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Negotiating OOH in a Vacuum

Insurance Insurance Everywhere  

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OOH…Here’s One Thing

by Jim Johnsen,
Managing Director, Johnsen, Fretty & Company

My friend Bill Board, was kind enough to invite me to write a periodic #OOH column.  Since I am a man of few words, I promise to keep my riffs short and focused on one thing.

 

Bill Board: “Hey Jim how’s the article coming.”
Jim: “Hey Bill, given that its St. Patrick’s Day and I know I have some Irish in me somewhere (don’t we all?), I’m really struggling this week. Got any ideas?”
Bill Board: “Yeah Jim.  I was thinking that the outdoor community would love to hear about insurance. After all, its such an exciting subject, and something us Out of Homer’s wake up thinking about every day, right?”

 

Insurance Insurance Everywhere  

Every once in a blue moon, I dream about going back to school to get a real education. One that delivers the Dr. before the surname when you are done. If that’s not nuts enough, I already have my doctoral thesis picked out. The thesis would set out to prove that almost every person on the planet is an insurance underwriter…almost everyday! Said another way, there’s insurance in everything we do, but the good majority of us really forget to think about this when we conduct small and even large transactions.

the “insurance” is wrapped in the transaction

Hard to imagine right? When was the last time that you ordered a Grande/Quad/Non-fat/One-Pump/No-Whip/Mocha (or such other thing) at Starbucks and said to yourself, “of course it’s so expensive because they sold me insurance along with that beverage.” I would argue that, the “insurance” is wrapped in the transaction. They are promising to deliver a beverage, no matter how exotic, that will exceed your expectations. You are willing to shell over more than any reasonable person would pay for that coffee beverage, because you trust them completely. Okay, here’s where it gets a little dicey. What’s the difference between trust and insurance? In my book not much. Insurance is just an enhanced version of trust, supported by a policy.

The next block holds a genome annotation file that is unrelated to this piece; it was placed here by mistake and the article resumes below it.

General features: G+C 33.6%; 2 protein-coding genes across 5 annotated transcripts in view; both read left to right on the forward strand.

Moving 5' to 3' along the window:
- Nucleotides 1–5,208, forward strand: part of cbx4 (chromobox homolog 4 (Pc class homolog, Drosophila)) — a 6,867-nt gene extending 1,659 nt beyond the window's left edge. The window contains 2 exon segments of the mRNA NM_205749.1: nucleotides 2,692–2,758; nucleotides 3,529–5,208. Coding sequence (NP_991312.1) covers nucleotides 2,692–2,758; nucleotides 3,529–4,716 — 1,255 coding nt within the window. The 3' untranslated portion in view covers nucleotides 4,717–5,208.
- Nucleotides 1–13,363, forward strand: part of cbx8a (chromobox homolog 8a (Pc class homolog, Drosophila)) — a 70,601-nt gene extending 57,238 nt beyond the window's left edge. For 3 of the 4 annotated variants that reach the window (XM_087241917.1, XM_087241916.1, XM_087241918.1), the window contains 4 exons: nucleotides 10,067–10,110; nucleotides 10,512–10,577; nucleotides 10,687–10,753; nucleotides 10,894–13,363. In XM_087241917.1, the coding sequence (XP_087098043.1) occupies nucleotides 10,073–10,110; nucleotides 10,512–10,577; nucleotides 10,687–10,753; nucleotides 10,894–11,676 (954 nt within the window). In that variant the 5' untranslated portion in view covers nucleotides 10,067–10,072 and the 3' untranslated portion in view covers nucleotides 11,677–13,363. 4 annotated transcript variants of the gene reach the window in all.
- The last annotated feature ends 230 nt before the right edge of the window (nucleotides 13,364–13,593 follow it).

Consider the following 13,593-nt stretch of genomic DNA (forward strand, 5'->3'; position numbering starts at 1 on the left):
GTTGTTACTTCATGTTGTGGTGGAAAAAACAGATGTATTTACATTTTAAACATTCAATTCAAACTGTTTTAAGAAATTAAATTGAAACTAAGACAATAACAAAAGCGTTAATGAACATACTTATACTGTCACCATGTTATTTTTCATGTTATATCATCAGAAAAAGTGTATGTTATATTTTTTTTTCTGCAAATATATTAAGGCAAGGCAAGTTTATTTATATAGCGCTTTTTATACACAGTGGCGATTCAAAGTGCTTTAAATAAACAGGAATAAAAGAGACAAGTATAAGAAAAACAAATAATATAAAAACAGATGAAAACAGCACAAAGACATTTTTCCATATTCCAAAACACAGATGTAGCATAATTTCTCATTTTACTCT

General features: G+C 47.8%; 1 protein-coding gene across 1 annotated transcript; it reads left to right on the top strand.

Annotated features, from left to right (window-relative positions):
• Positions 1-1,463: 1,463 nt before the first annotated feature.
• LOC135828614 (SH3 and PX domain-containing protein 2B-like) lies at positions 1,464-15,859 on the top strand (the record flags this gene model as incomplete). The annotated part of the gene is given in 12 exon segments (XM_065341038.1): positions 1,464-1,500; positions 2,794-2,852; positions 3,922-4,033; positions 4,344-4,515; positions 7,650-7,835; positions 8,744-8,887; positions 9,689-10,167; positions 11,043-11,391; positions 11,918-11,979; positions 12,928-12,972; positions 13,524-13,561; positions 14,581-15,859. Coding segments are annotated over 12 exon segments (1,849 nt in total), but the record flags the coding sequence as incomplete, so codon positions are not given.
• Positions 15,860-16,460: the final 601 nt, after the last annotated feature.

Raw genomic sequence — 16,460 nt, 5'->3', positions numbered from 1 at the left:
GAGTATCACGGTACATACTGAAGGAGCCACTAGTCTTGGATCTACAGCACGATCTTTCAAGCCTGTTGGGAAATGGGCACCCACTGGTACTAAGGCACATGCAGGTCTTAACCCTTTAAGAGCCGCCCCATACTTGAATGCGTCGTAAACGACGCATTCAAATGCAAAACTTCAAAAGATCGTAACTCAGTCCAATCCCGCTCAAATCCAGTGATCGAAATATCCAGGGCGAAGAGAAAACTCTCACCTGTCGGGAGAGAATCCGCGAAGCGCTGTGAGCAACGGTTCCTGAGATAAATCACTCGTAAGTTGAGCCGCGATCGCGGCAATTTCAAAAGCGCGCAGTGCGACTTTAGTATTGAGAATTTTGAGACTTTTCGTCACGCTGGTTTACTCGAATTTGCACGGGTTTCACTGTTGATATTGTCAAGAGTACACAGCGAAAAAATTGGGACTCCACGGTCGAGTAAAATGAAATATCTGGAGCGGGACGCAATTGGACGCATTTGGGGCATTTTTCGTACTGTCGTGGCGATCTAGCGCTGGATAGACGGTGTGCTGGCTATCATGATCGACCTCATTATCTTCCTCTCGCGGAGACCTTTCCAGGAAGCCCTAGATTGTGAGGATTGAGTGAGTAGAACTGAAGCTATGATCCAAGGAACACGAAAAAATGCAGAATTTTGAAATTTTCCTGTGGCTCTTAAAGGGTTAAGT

Okay, maybe an example closer to home might resonate. A guy you don’t know with an air freight business, walks through door with his hair on fire and tells you he needs to buy one of your avails for the next 6 months so long as you toss a vinyl in for free. He needs to know immediately if he can have it. Do you:  a) give him the price you gave your car dealer buddy earlier in the day, b) give him rate card or c) give him another price? I love to hear from readers as to what their thoughts are, but mine is, you had better price an adequate “risk premium” in there (yet another word for insurance) to get paid for the risk you are taking with this wingnut. And rate card may not do it. So when he says “why so expensive”, tell him it really isn’t, it’s just that he received the insurance package too.  

negotiating price…in a vacuum.

In the mergers & acquisitions world, insurance is incredibly important, and yet after 30 years of doing deals, I still can’t believe how many buyers and sellers ignore or undervalue the risk premium and instead spend much more of their time negotiating price…in a vacuum.

the seller wants to make sure that his drink with an umbrella in it, doesn’t get interrupted by a buyer who mails in a bogus claim post-closing

So what is this risk premium I am referring to? There are many risks before and after in an M&A deal, so its hard to pin it to one, but by way of example, the buyer wants assurances (another word for insurance!) that it got what it bargained for after close, and the seller wants to make sure that his drink with an umbrella in it, doesn’t get interrupted by a buyer who mails in a bogus claim post-closing. As much as I hate to admit it, lawyers (at least the good ones) realize that a purchase agreement is an insurance policy by another name and will draft accordingly. This is tremendously valuable for both sides. But again, all too often, the horse is out of the barn relative to how the risk premium was priced.

you may be giving away the product or service (or the money as the case may be) too cheap.

I digress. Sometimes I get carried away when someone mutters the word M&A. Its like when dog shouts “squirrel” in the movie “Up”. The bigger picture here is, to look for and recognize the “insurance” component in every business transaction you conduct. When you start looking at the world through this lens, I think you will come to realize that you may be giving away the product or service (or the money as the case may be) too cheap.

Jim: “Well, Bill, how did I do?”
Bill Board: “Ahem…it needs a little work, but I will let you get back to your Guinness.”

Jim Johnsen

 

jfco.com
Securities transacted through StillPoint Capital Member firm FINRA/SiPC

 

 

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